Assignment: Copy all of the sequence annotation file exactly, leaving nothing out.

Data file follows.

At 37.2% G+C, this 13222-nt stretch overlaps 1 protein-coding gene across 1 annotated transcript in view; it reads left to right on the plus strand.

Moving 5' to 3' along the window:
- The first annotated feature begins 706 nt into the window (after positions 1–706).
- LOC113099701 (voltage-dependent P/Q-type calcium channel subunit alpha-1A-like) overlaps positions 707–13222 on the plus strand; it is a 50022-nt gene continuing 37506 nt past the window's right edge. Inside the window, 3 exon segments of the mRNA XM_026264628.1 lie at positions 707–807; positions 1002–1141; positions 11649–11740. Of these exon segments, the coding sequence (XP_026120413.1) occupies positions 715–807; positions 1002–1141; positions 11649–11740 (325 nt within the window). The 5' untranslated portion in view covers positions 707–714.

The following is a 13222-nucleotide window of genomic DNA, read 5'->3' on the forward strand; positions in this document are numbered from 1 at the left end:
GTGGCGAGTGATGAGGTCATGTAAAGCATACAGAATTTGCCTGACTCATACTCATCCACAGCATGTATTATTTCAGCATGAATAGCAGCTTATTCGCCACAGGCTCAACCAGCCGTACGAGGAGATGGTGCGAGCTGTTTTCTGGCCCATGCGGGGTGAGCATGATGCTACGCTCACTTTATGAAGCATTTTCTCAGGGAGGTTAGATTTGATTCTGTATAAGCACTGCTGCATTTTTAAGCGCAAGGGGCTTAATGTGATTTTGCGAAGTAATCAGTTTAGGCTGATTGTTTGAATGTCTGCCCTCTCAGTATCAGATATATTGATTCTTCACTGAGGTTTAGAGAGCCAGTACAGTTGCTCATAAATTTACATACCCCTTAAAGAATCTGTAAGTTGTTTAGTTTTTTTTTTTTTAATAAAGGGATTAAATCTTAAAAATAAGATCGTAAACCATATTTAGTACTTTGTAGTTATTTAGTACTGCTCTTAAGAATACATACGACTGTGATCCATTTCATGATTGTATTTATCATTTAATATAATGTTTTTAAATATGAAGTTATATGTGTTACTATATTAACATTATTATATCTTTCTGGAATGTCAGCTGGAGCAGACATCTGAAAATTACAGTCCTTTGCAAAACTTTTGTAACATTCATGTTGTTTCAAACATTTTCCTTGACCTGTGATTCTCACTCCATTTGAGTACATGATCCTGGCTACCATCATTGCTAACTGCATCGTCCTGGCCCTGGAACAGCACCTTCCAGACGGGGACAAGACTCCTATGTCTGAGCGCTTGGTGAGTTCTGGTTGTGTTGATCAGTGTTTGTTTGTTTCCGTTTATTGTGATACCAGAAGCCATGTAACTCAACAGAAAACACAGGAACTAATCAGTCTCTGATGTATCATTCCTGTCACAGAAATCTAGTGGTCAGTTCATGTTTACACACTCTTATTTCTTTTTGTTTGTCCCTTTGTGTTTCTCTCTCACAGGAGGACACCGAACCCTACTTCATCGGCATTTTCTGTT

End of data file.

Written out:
At 37.2% G+C, this 13222-nt stretch overlaps 1 protein-coding gene across 1 annotated transcript in view; it reads left to right on the plus strand.

Moving 5' to 3' along the window:
- The first annotated feature begins 706 nt into the window (after positions 1–706).
- LOC113099701 (voltage-dependent P/Q-type calcium channel subunit alpha-1A-like) overlaps positions 707–13222 on the plus strand; it is a 50022-nt gene continuing 37506 nt past the window's right edge. Inside the window, 3 exon segments of the mRNA XM_026264628.1 lie at positions 707–807; positions 1002–1141; positions 11649–11740. Of these exon segments, the coding sequence (XP_026120413.1) occupies positions 715–807; positions 1002–1141; positions 11649–11740 (325 nt within the window). The 5' untranslated portion in view covers positions 707–714.

The following is a 13222-nucleotide window of genomic DNA, read 5'->3' on the forward strand; positions in this document are numbered from 1 at the left end:
GTGGCGAGTGATGAGGTCATGTAAAGCATACAGAATTTGCCTGACTCATACTCATCCACAGCATGTATTATTTCAGCATGAATAGCAGCTTATTCGCCACAGGCTCAACCAGCCGTACGAGGAGATGGTGCGAGCTGTTTTCTGGCCCATGCGGGGTGAGCATGATGCTACGCTCACTTTATGAAGCATTTTCTCAGGGAGGTTAGATTTGATTCTGTATAAGCACTGCTGCATTTTTAAGCGCAAGGGGCTTAATGTGATTTTGCGAAGTAATCAGTTTAGGCTGATTGTTTGAATGTCTGCCCTCTCAGTATCAGATATATTGATTCTTCACTGAGGTTTAGAGAGCCAGTACAGTTGCTCATAAATTTACATACCCCTTAAAGAATCTGTAAGTTGTTTAGTTTTTTTTTTTTTAATAAAGGGATTAAATCTTAAAAATAAGATCGTAAACCATATTTAGTACTTTGTAGTTATTTAGTACTGCTCTTAAGAATACATACGACTGTGATCCATTTCATGATTGTATTTATCATTTAATATAATGTTTTTAAATATGAAGTTATATGTGTTACTATATTAACATTATTATATCTTTCTGGAATGTCAGCTGGAGCAGACATCTGAAAATTACAGTCCTTTGCAAAACTTTTGTAACATTCATGTTGTTTCAAACATTTTCCTTGACCTGTGATTCTCACTCCATTTGAGTACATGATCCTGGCTACCATCATTGCTAACTGCATCGTCCTGGCCCTGGAACAGCACCTTCCAGACGGGGACAAGACTCCTATGTCTGAGCGCTTGGTGAGTTCTGGTTGTGTTGATCAGTGTTTGTTTGTTTCCGTTTATTGTGATACCAGAAGCCATGTAACTCAACAGAAAACACAGGAACTAATCAGTCTCTGATGTATCATTCCTGTCACAGAAATCTAGTGGTCAGTTCATGTTTACACACTCTTATTTCTTTTTGTTTGTCCCTTTGTGTTTCTCTCTCACAGGAGGACACCGAACCCTACTTCATCGGCATTTTCTGTT